When we talk about unleashing the positive potential of artificial intelligence, sustainability is one of the first things that comes to mind.
Whether it’s streamlining industrial operations and unlocking network efficiency to reduce energy costs or preserving environmental resources to create a more sustainable society, AI offers hope at a time of ecological and climate crisis.
For this to come to fruition, though, we must think sustainability first. That requires changing our mindset and innovating AI technologies to specifically reduce the energy cost and environmental footprint of the technology from the start and not just in retrospect. This is particularly relevant in a telecom industry that consumes a lot of energy.
The information and communication technologies sector already accounts for 2%-3% of global energy consumption and 4%-6% of global green-house gas emissions. These figures are only expected to grow as communications traffic volume increases in an ever more digitized world. Therefore, telecom operators are committed to eventually becoming carbon neutral.
As a company, Nokia is deeply committed to sustainability. In addition to limiting our own footprint, we are devoted to maximizing our handprint in digitalization and connectivity. That means creating technology solutions that make industries more efficient, help minimize waste and enable greater reuse of precious resources and materials.
A Nokia Bell Labs original solution
We have struck a fundamental trade-off between network performance and energy consumption by targeting one of the most energy-hungry parts of the radio network: the base station.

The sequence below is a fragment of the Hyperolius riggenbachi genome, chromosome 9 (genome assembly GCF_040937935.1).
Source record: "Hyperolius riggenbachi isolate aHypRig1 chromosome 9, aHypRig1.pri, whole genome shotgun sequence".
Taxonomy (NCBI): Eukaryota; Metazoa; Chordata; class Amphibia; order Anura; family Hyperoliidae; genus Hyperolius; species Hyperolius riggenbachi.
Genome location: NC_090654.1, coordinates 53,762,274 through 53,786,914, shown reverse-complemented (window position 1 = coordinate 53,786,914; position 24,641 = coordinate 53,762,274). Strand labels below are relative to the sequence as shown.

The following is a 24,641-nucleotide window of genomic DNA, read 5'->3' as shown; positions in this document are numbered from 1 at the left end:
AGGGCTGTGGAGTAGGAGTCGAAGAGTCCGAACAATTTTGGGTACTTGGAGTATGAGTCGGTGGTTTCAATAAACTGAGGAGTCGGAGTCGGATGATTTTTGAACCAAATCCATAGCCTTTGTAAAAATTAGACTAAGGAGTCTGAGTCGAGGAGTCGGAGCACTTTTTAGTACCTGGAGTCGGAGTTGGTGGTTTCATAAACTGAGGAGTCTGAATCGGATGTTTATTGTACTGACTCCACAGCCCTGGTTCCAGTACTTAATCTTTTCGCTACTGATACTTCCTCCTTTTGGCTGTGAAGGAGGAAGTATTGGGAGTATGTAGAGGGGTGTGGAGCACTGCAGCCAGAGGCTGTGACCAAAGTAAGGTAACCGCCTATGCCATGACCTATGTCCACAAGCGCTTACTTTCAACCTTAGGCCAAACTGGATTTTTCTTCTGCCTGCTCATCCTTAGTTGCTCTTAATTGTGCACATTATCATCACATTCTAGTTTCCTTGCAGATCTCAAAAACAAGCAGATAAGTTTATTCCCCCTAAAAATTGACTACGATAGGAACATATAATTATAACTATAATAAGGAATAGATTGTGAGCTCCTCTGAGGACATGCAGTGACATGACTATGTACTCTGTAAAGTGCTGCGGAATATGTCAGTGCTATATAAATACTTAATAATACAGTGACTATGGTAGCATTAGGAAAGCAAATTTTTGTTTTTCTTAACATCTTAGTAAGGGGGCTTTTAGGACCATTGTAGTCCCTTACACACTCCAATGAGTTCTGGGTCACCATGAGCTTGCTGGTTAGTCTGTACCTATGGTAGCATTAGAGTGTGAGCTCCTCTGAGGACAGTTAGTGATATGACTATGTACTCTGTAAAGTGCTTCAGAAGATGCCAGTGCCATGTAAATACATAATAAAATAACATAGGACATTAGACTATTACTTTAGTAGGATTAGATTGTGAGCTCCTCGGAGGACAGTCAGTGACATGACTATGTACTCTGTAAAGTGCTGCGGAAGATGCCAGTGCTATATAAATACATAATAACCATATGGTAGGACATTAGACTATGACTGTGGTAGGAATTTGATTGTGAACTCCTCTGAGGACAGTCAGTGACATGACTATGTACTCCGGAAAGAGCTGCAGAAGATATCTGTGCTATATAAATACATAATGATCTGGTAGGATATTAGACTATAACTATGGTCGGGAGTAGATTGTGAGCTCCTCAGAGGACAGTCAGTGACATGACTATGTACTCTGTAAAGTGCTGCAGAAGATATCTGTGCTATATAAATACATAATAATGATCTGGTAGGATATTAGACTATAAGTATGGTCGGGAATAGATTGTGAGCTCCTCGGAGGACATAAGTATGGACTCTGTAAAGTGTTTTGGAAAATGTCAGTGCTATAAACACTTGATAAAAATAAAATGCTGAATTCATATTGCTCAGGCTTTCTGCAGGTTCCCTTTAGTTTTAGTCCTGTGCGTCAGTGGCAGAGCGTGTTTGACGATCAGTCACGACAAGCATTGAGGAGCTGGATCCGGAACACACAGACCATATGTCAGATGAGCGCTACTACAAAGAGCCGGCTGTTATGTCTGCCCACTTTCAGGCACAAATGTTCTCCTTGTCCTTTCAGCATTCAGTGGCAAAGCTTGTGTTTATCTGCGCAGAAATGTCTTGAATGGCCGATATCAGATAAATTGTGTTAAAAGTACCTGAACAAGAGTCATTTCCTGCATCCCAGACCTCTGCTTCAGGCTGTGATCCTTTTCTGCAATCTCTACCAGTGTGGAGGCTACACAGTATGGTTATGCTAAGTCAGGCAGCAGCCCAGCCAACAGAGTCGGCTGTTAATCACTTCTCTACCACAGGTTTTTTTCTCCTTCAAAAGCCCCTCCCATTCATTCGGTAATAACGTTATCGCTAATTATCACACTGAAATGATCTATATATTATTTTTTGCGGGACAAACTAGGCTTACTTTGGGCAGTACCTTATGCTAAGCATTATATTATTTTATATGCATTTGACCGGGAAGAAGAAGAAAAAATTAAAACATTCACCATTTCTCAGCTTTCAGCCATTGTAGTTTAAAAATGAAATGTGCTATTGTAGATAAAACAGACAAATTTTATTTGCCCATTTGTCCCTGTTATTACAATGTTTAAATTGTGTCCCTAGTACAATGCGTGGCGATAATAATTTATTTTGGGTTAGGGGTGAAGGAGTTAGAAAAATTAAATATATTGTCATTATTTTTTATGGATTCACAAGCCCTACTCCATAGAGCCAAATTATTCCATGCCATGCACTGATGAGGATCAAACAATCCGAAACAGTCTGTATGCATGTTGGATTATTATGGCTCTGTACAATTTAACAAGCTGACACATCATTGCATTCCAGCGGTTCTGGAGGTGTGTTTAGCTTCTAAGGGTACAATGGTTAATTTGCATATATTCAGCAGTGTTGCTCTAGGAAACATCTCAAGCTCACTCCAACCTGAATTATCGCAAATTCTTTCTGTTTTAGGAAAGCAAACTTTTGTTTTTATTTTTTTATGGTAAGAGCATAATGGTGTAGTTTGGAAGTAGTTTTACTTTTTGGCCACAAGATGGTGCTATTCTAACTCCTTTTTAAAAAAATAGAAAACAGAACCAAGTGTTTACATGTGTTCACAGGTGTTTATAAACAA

We have developed a cutting-edge solution that figures out at any given time the minimal number of frequencies that a base station requires to maintain the mobile users’ quality of connection. In other words, our AI algorithm targets which layers can be switched off without adversely affecting performance.
This method doesn’t require any expensive changes to the electronic hardware that makes up base stations. Instead, it can be deployed through a straightforward software update on existing infrastructure.
A base station consists of different sets of antennas, each transmitting and receiving electromagnetic waves that oscillate at different frequencies. These effectively act as the “entrance door” for mobile phones to find the right frequency to connect to the network.
Think of frequencies as being akin to highway lanes, and mobile data being the vehicles that ride them. Just as more lanes make the traffic move more fluidly, more frequencies improve the mobile user experience. So, the simple solution would be the keep open as many frequencies as possible.
The problem is that more frequencies involve more antennas and therefore more electronic circuitry that translates into higher energy consumption. Finding the right balance between network performance and energy consumption in no easy task and calculating the optimal number of frequencies to be employed has thus far required a lot of trial and error.